"From That Day Forth I Cast in Carefull Mynd, / to Seeke Her out with Labor, and Long Tyne": Spenser, Augustine, and the Places of Living Language

By Iammarino, Denna | Renascence: Essays on Values in Literature, Fall 2012 | Go to article overview

"From That Day Forth I Cast in Carefull Mynd, / to Seeke Her out with Labor, and Long Tyne": Spenser, Augustine, and the Places of Living Language


Iammarino, Denna, Renascence: Essays on Values in Literature


IN Book 1, canto 9 of Edmund Spenser's The Faerie Queene (FQ), Arthur, Una, and a weakened Redcrosse Knight unknowingly travel to the House of Holiness. As they travel Una questions the then-unknown Arthur about his lineage and past, hoping he will his "name and nation tell" (FQ 1.9.2). Yet, the Briton prince struggles to answer these seemingly straightforward questions as "the lignage and the certaine Sire, / From which I [Arthur] sprong, from mee are hidden yitt" (FQ 1.9.3). In this exchange, Una asks Arthur about parts of his past that should be readily seen or known; he knows his name, and his crest signals his nation, Wales. As this dialogue reveals, however, Arthur knows little of his familial past, but when asked what "hath brought you hether into Fary land [...]?" Arthur's extended reply reveals his emotional past. He speaks of "[...] that fresh bleeding wound, which day and night / Whilholme doth rankle in my riven brest," which he discloses, "[...] sithen silence lesseneth not my fire, / But told it flames, and hidden it does glow" (FQ 1.9.7-8). In this reply, before he tells of the events of his past, Arthur reveals his memory of his past by discussing his current emotional state--a memory "which troubled once, into huge flames will grow" (FQ 1.9.8). This example plays with the conception of what is known and unknown, seen and unseen, in that it starts with the effect of Arthur's emotional state, then reveals parts of the cause--the reader simultaneously knows nothing and everything of him. (1) That is, what should be the obvious, perceptible elements of his story are unknown, yet the instances of internal knowledge often contained in memory are known and can be shared. And, as Matthew Woodcock notes, the implication is that this knowledge is forthcoming--it is "somehow 'hidden yit' awaiting discovery"--suggesting that Arthur's self-knowledge is present, just unknown, or unseen (96). (2)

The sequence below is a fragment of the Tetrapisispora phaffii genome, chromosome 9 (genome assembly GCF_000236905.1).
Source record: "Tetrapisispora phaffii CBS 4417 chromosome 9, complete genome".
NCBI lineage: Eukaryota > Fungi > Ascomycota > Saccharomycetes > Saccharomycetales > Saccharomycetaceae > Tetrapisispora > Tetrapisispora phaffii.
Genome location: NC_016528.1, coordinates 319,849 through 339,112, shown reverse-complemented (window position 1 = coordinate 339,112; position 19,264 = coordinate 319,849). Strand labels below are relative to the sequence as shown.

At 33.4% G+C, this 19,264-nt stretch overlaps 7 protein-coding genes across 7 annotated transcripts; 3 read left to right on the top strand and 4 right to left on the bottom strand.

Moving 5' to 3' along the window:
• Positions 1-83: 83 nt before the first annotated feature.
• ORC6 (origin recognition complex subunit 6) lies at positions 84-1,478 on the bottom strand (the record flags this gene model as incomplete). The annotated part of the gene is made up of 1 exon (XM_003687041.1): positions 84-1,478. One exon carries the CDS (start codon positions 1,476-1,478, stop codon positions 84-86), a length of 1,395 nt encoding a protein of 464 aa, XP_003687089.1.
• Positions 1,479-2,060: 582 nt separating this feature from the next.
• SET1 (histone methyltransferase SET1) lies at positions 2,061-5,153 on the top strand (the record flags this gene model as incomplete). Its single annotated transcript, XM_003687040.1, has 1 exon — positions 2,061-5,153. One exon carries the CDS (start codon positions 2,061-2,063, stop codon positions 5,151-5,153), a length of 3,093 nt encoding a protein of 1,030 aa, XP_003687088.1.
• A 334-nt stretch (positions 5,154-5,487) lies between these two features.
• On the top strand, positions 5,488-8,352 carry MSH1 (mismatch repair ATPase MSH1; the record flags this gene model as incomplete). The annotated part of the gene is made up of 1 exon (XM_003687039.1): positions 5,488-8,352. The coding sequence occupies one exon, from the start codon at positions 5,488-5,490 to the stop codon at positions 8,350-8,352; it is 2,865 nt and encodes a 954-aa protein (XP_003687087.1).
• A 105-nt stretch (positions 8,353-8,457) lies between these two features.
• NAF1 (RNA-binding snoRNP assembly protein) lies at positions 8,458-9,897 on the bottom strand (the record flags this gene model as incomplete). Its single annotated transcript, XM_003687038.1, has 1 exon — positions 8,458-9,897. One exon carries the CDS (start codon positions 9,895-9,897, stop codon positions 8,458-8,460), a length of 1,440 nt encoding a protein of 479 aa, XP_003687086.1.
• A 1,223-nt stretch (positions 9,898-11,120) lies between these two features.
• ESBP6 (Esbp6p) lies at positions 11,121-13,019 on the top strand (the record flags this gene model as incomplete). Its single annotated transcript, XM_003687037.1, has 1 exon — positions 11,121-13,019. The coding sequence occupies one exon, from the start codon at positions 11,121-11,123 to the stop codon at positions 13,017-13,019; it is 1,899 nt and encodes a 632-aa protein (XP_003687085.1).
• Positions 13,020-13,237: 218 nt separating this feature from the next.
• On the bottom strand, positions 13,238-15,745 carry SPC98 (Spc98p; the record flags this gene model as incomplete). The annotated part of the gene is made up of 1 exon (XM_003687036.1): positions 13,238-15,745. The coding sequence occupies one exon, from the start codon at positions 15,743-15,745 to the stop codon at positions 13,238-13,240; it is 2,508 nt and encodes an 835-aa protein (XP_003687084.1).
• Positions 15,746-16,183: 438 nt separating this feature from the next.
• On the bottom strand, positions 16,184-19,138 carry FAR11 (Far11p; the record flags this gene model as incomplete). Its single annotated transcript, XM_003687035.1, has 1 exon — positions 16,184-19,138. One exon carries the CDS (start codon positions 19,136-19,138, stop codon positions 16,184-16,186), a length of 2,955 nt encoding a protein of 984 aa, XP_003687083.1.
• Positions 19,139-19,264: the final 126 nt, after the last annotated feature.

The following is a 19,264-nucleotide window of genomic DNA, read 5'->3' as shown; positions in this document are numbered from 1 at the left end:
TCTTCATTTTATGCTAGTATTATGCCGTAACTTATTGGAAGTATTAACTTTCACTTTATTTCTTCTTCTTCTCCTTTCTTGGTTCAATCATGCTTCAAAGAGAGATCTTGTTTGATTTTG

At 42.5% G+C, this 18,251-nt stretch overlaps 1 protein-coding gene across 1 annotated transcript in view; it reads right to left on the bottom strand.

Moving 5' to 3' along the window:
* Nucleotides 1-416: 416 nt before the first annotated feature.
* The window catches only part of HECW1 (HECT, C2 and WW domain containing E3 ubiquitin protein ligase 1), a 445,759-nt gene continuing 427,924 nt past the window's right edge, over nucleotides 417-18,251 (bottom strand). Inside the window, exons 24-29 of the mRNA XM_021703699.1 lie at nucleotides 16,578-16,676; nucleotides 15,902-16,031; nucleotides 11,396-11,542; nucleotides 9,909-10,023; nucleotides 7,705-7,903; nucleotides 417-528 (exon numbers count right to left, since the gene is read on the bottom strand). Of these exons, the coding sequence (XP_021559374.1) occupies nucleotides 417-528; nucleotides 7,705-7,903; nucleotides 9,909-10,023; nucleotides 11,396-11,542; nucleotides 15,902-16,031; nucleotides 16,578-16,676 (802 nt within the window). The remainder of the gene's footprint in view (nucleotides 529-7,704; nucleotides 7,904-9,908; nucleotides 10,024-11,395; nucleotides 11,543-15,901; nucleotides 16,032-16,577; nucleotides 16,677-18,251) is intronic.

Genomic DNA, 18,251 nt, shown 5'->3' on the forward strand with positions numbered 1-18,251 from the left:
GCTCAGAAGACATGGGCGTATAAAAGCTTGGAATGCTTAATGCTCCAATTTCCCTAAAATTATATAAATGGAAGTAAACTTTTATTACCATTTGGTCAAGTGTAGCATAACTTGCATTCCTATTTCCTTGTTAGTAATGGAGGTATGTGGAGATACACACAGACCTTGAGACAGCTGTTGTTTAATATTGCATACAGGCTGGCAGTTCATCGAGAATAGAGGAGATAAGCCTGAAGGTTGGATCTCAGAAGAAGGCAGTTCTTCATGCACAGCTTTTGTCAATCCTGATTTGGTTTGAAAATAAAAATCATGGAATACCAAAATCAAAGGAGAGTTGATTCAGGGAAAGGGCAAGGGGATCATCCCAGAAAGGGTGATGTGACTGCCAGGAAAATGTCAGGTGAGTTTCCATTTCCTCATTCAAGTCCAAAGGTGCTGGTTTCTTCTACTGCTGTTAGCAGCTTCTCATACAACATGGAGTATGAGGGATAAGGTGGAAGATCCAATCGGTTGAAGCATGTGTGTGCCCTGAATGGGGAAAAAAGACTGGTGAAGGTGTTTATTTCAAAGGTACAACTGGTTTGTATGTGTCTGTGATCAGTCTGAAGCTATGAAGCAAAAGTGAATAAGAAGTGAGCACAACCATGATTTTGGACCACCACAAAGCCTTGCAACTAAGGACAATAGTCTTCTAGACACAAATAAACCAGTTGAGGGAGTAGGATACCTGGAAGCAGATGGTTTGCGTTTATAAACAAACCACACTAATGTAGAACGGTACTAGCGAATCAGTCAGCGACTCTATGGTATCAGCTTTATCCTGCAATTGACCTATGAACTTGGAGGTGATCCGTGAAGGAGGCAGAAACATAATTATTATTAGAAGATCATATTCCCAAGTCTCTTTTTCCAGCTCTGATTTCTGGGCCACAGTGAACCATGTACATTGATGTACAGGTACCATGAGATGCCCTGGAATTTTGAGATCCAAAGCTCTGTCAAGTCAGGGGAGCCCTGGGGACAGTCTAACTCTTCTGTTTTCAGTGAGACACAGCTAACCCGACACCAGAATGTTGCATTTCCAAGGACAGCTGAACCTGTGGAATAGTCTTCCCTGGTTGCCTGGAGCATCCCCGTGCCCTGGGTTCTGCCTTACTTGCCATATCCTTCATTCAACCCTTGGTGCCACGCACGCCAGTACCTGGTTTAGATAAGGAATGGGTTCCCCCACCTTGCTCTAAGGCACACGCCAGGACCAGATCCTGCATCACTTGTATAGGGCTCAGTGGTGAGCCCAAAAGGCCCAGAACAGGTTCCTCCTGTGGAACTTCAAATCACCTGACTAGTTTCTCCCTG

Importantly, this "secret wound," although hidden, burns though it is not seen or discussed, implying that just because it is unseen does not mean it does not exist (FQ 1.9.7). The interplay between the seen and the unseen is a topic Spenser addresses throughout The Faerie Queene, and he comments directly on it in the proem to Book 2. (3) Here, he asks, "What if within the Moones fayre shining spheare, / What if in every other starre unseen / Of other worlds he happily should heare?" (FQ 2.proem.3). Spenser suggests that there is always something knowable, even in the unknown or the unseen. Spenser's second question implies the existence of two worlds, one seen and the other "unseen." My aim in this essay is to examine this distinction and its relation to memory, interpretation, and Spenser's reader: Spenser's reader will use the seen places of the text as starting points for making connections between past knowledge and future understanding--connections that will allow the unseen places of the text to make impressions on the seen places.

THIS intertwined relationship between the seen and the unseen is reflected in the symbolic nature of Spenser s image of the bright moon and the unseen stars. Here, the light of the moon outshines the stars, but, importantly, they both simultaneously exist. And, as the image illustrates, the stars are many, but the moon is one, suggesting that the seen may only take one form, the moon, but the unseen possibilities--the stars--are multiple and limitless. Importantly, a reader, no matter what his/her exegetical skill level, begins interpreting by looking at the seen "moon" (or text). Yet, it is only the experienced interpreter who will seek out the unseen worlds of the "stars" (or potential meanings). In this image, Spenser suggests that the unseen is not an alternate reality, but perhaps an extended one whose boundaries depend upon the reader's willingness to look away from the single-focus of the bright moon in order to consider the vast entirety of the star-studded sky.

Spenser's treatment of the moon and the stars as unknown though potentially knowable places ties in with other places he names in proem 2--Peru, the Amazon, and Virginia (FQ 2. …

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